World Energy Supplies on an ‘Unsustainable Path’ says UNEP

In an attempt to refocus attention onto the world’s dwindling supply of fossil fuels, the UN Environmental Program (UNEP) has published a dramatic fifth edition of its Global Environmental Outlook. The report says that the world is failing to make any significant progress towards its environmental objectives and is on an ‘unsustainable path’.

The report was timed to come out just before the week’s Rio+ 20 Summit. The summit is one of the largest environmental meetings in years, where more than 50,000 delegates from governments, companies and environmental organisations will try to agree on new goals on everything from water and food security to energy supplies. But according to the report the delegates will have a lot of work to do. UNEP calls for a greater focus on the policies that target the factors that drive environmental change, such as reliance on fossil fuels for energy production. They also say that there is a need for greater accountability in international agreements and that more reliable data is needed to ensure that policy makers can make better informed decisions.

Backing from the EU
UNEP’s findings are backed up by an EU Commission publication, which suggests four main areas where immediate action is needed to ensure that renewable goals for 2020 are met.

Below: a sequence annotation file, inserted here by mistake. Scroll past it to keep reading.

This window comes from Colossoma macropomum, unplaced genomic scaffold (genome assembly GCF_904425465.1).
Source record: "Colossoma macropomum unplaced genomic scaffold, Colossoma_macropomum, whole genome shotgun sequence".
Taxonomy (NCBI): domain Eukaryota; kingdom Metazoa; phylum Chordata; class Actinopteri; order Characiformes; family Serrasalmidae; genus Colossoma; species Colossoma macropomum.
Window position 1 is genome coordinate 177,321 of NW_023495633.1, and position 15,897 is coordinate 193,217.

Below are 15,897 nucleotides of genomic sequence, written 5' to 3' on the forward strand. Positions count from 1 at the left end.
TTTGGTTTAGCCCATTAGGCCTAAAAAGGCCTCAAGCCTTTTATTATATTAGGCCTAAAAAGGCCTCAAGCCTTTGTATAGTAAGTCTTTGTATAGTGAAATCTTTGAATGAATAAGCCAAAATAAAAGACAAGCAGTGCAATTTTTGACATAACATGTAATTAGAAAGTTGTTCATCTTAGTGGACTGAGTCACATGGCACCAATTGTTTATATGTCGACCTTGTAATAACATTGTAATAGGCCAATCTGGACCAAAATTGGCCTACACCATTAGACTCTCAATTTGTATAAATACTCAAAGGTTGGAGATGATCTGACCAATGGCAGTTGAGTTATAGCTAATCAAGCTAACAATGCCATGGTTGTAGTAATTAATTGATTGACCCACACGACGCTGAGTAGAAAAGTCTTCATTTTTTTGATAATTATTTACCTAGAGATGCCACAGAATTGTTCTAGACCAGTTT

They believe that intensive action is needed on:
• Market reform to bring about a smoother integration of renewables
• Support schemes that encourage cost reduction and avoid over compensation
• An increased use of co-operation mechanisms that allow renewable energy to be traded between member states
• An integrated regional market in northwest Africa that would facilitate large-scale investments in the region, and allow EU states to
import energy.

The communication also proposed setting clear objectives for 2030, including national targets, EU-wide targets and goals for greenhouse gas emissions rather than renewable energy.

Singing from the same songsheet
Industry experts in the wholesale energy supply markets agree with the findings of both reports. “It’s good to see that everyone seems to be singing from the same song sheet at last, and the EU’s points in particular are ones that we have been raising ourselves for some time now,” comments EDW Service Delivery Director, Graham Paul. “But what we’ve got to see now are two key things – agreement and delivery. Everyone understands what needs to be done to ensure that energy supply in particular keeps pace with demand over the next 20 years, and that wherever possible that energy comes from renewable sources. But while rhetoric is a fine thing and grabs the headlines, it’s the delivery of those targets and how they’re incorporated into the existing structure of the energy supply industry that will make all the difference to the bottom line numbers,” he adds.

While lifestyle changes and encouraging consumers to change how they look at energy will be an important part of the process, Graham believes that these aren’t the only things that have to be considered. “UNEP is right in that we are on an unsustainable path,” he comments. “What we have to do now is create a new roadmap that is sustainable but that doesn’t include knee-jerk reactive measures that could end up doing more harm than good. The Rio+ summit is probably one of the most important summits in years for the energy supply industry, and we have to make sure that our interests are represented and presented so that informed decisions can be made,” he concludes.

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